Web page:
Saturday, October 18, 2008

A rare day with no discs waiting around to be heard allows me to delve back into the vinyl, entering the D's.

Malcolm Dalglish/Grey Larsen - Banish Misfortune (June Appal)

Relative to the bulk of my collection, this is an extreme outlier. Not quite sure how I acquired it, in fact, though quite possibly as a gift from my friend Mike Zelie who occasionally plied me with more folk-oriented music (including the first David Grisman album, which also still sounds good). Now, I don't know ass from elbow when it comes to traditional Irish music and, understanding that this is by two young (at the time--1977) Americans, this work still strikes me as really gorgeous, just beautifully rendered tunes.

Dalglish plays hammer dulcimer and sings a little, Larsen wields English Concertina, Anglo Concertina, guitar, flute, tin whistle and recorder. As near as I can tell, they play the pieces straight without pretension (mostly traditional songs here with a few originals) allowing the entirely lovely melodies to speak for themselves; I could listen to the theme from "O'Connell's Lamentation" all day. (Wondering if Klucevsek ever covered any of this material). I think Dalglish, at least, went on to more new-agey fields and I know he scored a Disney animated film.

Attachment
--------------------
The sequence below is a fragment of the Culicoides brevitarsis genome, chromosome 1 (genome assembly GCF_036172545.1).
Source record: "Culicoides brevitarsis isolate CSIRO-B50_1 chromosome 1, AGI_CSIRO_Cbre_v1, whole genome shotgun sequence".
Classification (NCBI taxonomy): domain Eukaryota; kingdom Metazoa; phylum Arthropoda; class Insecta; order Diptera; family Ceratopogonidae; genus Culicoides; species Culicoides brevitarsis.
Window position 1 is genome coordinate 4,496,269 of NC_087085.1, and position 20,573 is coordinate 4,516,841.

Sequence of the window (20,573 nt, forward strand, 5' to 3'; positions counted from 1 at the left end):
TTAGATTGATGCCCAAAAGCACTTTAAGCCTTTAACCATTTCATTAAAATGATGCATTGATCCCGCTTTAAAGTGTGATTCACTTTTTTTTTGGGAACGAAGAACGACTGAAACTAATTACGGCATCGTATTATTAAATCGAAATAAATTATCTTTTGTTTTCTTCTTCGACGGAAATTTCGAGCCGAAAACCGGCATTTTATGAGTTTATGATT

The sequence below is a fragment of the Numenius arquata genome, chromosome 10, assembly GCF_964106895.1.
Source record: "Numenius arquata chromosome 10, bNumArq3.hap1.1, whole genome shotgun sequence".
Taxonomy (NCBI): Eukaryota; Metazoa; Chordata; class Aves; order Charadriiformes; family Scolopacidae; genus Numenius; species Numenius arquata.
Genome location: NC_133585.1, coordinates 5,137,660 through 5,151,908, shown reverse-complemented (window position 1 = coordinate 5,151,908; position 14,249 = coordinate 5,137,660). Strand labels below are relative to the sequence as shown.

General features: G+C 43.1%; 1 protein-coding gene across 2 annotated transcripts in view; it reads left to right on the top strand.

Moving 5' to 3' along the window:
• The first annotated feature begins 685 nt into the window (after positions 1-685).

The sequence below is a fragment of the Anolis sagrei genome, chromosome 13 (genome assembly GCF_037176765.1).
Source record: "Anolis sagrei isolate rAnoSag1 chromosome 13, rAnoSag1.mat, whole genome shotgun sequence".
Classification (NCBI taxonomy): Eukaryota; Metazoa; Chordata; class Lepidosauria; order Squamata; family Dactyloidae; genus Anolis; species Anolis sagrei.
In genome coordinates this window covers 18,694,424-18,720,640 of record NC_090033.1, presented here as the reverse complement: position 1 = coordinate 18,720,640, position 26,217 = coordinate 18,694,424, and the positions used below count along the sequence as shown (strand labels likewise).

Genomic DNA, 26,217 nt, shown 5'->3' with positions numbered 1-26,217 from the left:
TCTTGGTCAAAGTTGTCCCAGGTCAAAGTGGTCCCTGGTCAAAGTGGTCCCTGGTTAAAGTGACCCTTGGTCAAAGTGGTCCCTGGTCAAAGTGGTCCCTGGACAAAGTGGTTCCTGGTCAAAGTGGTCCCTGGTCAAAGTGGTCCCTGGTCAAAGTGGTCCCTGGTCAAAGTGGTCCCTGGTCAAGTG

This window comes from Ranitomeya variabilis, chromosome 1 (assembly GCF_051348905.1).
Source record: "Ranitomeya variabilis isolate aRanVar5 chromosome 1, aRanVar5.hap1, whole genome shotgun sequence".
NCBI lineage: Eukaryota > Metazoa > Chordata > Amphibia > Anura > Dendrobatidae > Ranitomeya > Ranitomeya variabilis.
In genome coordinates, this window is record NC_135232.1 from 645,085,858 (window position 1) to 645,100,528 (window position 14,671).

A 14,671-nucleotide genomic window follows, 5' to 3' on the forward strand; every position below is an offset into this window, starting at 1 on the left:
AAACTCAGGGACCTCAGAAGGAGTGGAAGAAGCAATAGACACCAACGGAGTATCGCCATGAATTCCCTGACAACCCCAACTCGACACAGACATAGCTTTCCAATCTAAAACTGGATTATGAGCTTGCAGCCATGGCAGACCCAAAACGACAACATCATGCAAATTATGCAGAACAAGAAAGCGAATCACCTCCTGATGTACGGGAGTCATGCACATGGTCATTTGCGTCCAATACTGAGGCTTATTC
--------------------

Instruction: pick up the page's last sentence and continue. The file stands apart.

Not like I don't have enough to keep me occupied but if anyone would care to recommend other things along this line, I'd appreciate it.

I probably first heard Anthony Davis on Leo Smith's "Reflectativity" album on Kabell and shortly thereafter, in the waning days of the loft jazz era ('78-'79), caught him live around town a bunch., sometimes with Chico Freeman's band and one memorable occasion in duo with vibist Jay Hoggard (I think on the same NYU bill as the Jarman/Moye duo). iirc, it was on that date that Davis played several compositions of his, including his beautiful "A Walk through the Shadow", that he'd return to often over the next decade.

Still, "Episteme" came as a shock. I think it had to do somewhat with the sheer precision of the band, that overlay of a classical approach (via minimalism, Lou Harrison, etc.) that you rarely if ever heard among the jazz avant-garde. Plus, short of Don Cherry, you didn't hear allusions to Balinese music very often in the music. And you simply didn't hear these rhythms. Davis struck a balance between genres that was exquisite at the time and hasn't, for my ears, lost more than a pint or two of juice since. This and, even more, the next record to be discussed, established an early high point for Davis, imho, that he never re-attained. Great hearing Reich's violinist of choice, Shem Guibbory here, mixing it up with Davis and George Lewis.